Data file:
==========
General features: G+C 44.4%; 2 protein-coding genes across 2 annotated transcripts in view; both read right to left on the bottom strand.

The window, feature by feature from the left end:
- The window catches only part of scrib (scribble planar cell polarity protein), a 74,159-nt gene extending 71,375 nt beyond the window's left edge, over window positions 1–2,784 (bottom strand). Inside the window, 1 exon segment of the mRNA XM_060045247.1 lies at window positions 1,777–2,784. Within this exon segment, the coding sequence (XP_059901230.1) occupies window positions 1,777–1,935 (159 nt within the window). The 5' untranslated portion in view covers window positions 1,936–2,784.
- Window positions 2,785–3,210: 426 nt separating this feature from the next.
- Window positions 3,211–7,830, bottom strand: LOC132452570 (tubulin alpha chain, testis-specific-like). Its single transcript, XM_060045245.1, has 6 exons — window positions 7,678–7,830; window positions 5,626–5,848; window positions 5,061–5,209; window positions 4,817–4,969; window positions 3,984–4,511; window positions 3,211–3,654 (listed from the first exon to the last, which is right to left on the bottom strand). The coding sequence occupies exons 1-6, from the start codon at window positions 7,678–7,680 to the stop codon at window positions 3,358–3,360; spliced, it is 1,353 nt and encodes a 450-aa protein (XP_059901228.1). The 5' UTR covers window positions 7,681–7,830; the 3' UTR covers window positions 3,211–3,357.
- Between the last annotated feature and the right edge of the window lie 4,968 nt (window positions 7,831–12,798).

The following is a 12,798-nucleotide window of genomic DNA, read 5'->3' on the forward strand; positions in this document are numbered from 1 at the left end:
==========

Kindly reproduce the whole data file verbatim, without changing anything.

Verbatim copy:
General features: G+C 44.4%; 2 protein-coding genes across 2 annotated transcripts in view; both read right to left on the bottom strand.

The window, feature by feature from the left end:
- The window catches only part of scrib (scribble planar cell polarity protein), a 74,159-nt gene extending 71,375 nt beyond the window's left edge, over window positions 1–2,784 (bottom strand). Inside the window, 1 exon segment of the mRNA XM_060045247.1 lies at window positions 1,777–2,784. Within this exon segment, the coding sequence (XP_059901230.1) occupies window positions 1,777–1,935 (159 nt within the window). The 5' untranslated portion in view covers window positions 1,936–2,784.
- Window positions 2,785–3,210: 426 nt separating this feature from the next.
- Window positions 3,211–7,830, bottom strand: LOC132452570 (tubulin alpha chain, testis-specific-like). Its single transcript, XM_060045245.1, has 6 exons — window positions 7,678–7,830; window positions 5,626–5,848; window positions 5,061–5,209; window positions 4,817–4,969; window positions 3,984–4,511; window positions 3,211–3,654 (listed from the first exon to the last, which is right to left on the bottom strand). The coding sequence occupies exons 1-6, from the start codon at window positions 7,678–7,680 to the stop codon at window positions 3,358–3,360; spliced, it is 1,353 nt and encodes a 450-aa protein (XP_059901228.1). The 5' UTR covers window positions 7,681–7,830; the 3' UTR covers window positions 3,211–3,357.
- Between the last annotated feature and the right edge of the window lie 4,968 nt (window positions 7,831–12,798).

The following is a 12,798-nucleotide window of genomic DNA, read 5'->3' on the forward strand; positions in this document are numbered from 1 at the left end: